Quick Reads

The best and worst players of the week according to Football Outsiders stats.

Week 9 Quick Reads

by Vincent Verhei

If you're reading this website, you're probably already aware that Nathan Peterman had a terrible day against the Chicago Bears, the latest of a string of terrible days in his brief career. If Peterman's struggles against Chicago are news to you, you can thank the Bears' social media team for sharing some of the young quarterback's worst plays:

If you're keeping score (and considering the nature of this particular column, there is a very good chance that you are), that's three interceptions for Peterman in 49 passes this weekend -- and as a result of this performance, Peterman's career and single-season interception rates both went DOWN. After all, this is the same man who threw two interceptions in 18 passes in Week 1 against Buffalo, and two more in 12 passes in Week 6 against Houston, and five in 14 passes in Week 10 against San Diego last year (as documented in Quick Reads at the time). In only 81 passes this season, Peterman has thrown seven interceptions. That's more than a dozen different full-time starters. In just a year and a half, Peterman has thrown 130 passes, and a dozen of them have been intercepted. He has thrown more picks since 2017 than either Drew Brees (nine) or Alex Smith (eight), who have started 47 games between them.

None of this is good news, but let's play devil's advocate for a moment. What if Nathan Peterman is actually a typical quarterback who is just suffering a once-in-a-lifetime streak of bad luck? As you can see in the above Tweets, two of his interceptions against Chicago were the tip-drill variety; one hit Terrelle Pryor in the hands and should have been caught. That's not the first time fortune has frowned on Peterman -- the first interception of his career hit a wide open receiver in the hands with nary a defender in sight, only to be tipped high and behind the target and into the grasp of then-Chargers linebacker Korey Toomer.

"I never feel like a victim or anything like that," Peterman said after the Bears loss. "It's football, it's life. Things don't always bounce your way. I mean, that ball's not round and it bounces all different ways. Obviously, we had some bad breaks and things didn't go our way. We got beat. But we still fought until the end and that's what we're always going to do here."

Under the circumstances, that's probably the best thing Peterman could have said, but what if he's wrong -- what if he is a victim? What are the chances that an average quarterback would throw as many interceptions as Peterman has?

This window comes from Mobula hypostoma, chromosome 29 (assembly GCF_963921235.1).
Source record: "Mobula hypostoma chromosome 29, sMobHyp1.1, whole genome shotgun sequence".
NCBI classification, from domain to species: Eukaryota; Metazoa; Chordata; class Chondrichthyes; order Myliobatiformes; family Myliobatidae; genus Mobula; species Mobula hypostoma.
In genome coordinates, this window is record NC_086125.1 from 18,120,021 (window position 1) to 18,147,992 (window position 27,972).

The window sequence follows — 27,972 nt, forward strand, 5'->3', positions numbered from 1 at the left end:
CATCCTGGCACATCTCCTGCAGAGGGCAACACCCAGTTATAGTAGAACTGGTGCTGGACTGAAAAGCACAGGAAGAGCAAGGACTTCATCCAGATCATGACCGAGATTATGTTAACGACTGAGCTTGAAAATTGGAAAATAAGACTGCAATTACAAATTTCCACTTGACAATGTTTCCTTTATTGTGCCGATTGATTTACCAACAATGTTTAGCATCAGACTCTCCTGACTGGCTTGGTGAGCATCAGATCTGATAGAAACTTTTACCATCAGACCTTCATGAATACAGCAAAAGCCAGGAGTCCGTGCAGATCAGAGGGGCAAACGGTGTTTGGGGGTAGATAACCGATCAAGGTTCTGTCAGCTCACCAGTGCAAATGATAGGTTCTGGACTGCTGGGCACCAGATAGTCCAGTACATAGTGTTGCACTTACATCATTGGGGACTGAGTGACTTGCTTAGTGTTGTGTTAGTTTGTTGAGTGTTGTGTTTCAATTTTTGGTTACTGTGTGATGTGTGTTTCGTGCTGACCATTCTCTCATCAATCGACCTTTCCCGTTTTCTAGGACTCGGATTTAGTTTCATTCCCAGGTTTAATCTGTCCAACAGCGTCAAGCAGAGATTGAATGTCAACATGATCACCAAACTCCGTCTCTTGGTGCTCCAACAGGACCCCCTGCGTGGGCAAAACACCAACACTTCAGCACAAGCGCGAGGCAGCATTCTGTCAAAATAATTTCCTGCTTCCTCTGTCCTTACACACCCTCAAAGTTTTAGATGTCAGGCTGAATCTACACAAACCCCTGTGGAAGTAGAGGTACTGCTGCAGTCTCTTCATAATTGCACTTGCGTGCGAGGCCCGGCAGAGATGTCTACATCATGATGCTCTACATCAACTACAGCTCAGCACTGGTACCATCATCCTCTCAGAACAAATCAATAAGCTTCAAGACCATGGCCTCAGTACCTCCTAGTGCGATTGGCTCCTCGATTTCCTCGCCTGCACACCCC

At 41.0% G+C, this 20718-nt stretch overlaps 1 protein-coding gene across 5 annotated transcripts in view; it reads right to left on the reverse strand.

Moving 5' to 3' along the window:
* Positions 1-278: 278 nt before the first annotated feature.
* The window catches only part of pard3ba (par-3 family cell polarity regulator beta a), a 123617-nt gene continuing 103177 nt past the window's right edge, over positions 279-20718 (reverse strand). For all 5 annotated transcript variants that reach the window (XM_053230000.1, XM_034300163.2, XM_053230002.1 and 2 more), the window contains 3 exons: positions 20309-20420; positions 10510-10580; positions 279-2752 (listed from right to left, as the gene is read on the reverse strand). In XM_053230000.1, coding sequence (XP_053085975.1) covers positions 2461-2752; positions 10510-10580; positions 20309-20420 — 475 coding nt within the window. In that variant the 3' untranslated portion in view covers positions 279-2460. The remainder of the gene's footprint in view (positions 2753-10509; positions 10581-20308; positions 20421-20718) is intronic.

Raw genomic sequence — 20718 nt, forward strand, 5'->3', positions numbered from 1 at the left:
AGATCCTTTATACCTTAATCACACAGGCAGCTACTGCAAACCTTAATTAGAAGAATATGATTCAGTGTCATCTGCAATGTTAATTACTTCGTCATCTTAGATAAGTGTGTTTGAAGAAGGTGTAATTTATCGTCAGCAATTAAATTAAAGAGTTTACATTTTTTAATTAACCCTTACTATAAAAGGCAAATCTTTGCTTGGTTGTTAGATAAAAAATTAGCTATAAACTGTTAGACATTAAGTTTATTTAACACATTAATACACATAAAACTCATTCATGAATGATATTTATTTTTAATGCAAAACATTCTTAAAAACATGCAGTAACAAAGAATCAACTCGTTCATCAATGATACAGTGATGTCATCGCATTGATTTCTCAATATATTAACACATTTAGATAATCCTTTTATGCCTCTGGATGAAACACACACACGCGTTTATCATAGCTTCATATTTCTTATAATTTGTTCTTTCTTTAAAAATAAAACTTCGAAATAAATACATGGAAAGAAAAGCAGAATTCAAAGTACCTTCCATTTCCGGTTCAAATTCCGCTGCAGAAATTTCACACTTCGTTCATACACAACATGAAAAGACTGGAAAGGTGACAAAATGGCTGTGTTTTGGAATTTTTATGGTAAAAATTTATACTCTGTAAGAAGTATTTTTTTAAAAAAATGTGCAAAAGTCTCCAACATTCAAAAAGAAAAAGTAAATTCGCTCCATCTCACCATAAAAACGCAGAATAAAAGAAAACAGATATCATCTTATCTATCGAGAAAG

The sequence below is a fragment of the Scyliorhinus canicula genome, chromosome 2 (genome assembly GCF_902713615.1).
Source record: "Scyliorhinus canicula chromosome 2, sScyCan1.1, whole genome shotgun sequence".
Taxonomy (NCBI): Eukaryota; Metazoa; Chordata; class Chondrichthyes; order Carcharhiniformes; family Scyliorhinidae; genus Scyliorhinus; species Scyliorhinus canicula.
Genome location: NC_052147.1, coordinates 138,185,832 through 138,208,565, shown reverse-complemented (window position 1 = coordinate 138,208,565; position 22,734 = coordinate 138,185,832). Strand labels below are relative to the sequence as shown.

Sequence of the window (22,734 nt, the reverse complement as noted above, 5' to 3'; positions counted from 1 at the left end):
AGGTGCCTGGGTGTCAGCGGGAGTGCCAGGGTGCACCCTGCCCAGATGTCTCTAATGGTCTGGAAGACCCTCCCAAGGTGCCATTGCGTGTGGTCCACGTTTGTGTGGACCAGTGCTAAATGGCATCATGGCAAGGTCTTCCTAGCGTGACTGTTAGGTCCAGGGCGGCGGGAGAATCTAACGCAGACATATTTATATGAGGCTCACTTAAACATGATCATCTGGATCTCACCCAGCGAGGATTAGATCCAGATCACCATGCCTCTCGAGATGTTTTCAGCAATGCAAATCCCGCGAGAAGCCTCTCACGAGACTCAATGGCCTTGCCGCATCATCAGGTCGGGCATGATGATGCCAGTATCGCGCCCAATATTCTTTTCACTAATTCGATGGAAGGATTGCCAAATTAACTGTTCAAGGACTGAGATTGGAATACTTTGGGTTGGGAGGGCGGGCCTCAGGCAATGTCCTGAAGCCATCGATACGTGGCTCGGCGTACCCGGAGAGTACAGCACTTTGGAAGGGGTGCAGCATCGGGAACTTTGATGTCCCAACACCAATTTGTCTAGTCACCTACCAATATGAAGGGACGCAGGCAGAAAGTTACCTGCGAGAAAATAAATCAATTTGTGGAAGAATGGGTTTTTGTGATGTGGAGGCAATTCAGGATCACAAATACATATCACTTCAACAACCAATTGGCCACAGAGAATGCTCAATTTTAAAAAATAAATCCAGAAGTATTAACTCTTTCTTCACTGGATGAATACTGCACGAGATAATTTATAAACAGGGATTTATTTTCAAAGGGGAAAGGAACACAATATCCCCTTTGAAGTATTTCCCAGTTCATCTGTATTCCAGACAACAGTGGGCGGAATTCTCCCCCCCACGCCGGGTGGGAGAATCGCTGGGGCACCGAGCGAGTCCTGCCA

We can answer that question by examining the binomial distribution of interceptions in the NFL. In plain English, binomial distribution measures the odds that a certain event will occur in a certain number of trials, given the known odds of that occurrence happening in any one trial. In the NFL, for example, players have thrown 9,160 interceptions in 318,143 passes this century, a rate of 2.879 percent. (We're being kind to Peterman using these numbers, because the league's interception rate has been dropping in recent seasons.) At that rate, an average passer would have just an 0.89 percent chance of matching Peterman's interception rate this season. That's the lowest such rate for any player who has thrown an interception in 2018:

Odds of Average QB Matching INTs, 2018
Name Team Att INT INT% +/- Odds
Nathan Peterman BUF 81 7 8.64% 4.7 0.89%
Jameis Winston TB 148 10 6.76% 5.7 1.10%
Sam Darnold NYJ 289 14 4.84% 5.7 4.22%
Derek Anderson BUF 70 4 5.71% 2.0 14.30%
Matt Cassel DET 6 1 16.67% 0.8 16.08%
DeShone Kizer GB 7 1 14.29% 0.8 18.49%
Sam Bradford ARI 80 4 5.00% 1.7 19.92%
C.J. Beathard SF
169 7 4.14% 2.1 21.61%
Ryan Fitzpatrick TB 184 7 3.80% 1.7 28.09%
Ryan Tannehill MIA 129 5 3.88% 1.3 31.47%
Josh Rosen ARI 169 6 3.55% 1.1 36.02%
Josh Allen BUF 139 5 3.60% 1.0 37.16%
Marcus Mariota TEN 150 5 3.33% 0.7 43.41%
Jimmy Garoppolo SF 89 3 3.37% 0.4 47.42%
Case Keenum DEN 330 10 3.03% 0.5 47.93%
Derek Carr OAK 283 8 2.83% -0.1 56.98%
Cody Kessler JAX 30 1 3.33% 0.1 58.37%
Blake Bortles JAX 290 8 2.76% -0.3 59.73%
Andy Dalton CIN 292 8 2.74% -0.4 60.50%
Mitchell Trubisky CHI 260 7 2.69% -0.5 62.29%
Baker Mayfield CLE 265 7 2.64% -0.6 64.25%
Tyrod Taylor CLE 85 2 2.35% -0.4 70.62%
Deshaun Watson HOU 285 7 2.46% -1.2 71.48%
Blaine Gabbert TEN 45 1 2.22% -0.3 73.14%
Russell Wilson SEA 221 5 2.26% -1.4 76.47%
Andrew Luck IND 342 8 2.34% -1.8 76.96%
Brock Osweiler MIA 141 3 2.13% -1.1 77.48%
Patrick Mahomes KC 317 7 2.21% -2.1 80.85%
Tom Brady NE 330 7 2.12% -2.5 83.90%
Matthew Stafford DET 289 6 2.08% -2.3 84.03%
Dak Prescott DAL 206 4 1.94% -1.9 84.65%
Jared Goff LAR 293 6 2.05% -2.4 84.94%
Ben Roethlisberger PIT 344 7 2.03% -2.9 86.74%
Eli Manning NYG 315 6 1.90% -3.1 89.19%
Nick Foles PHI 82 1 1.22% -1.4 90.89%
Cam Newton CAR 263 4 1.52% -3.6 94.61%
Joe Flacco BAL 379 6 1.58% -4.9 96.25%
Philip Rivers LAC 246 3 1.22% -4.1 97.37%
Kirk Cousins MIN 363 5 1.38% -5.5 97.95%
Alex Smith WAS 274 3 1.09% -4.9 98.60%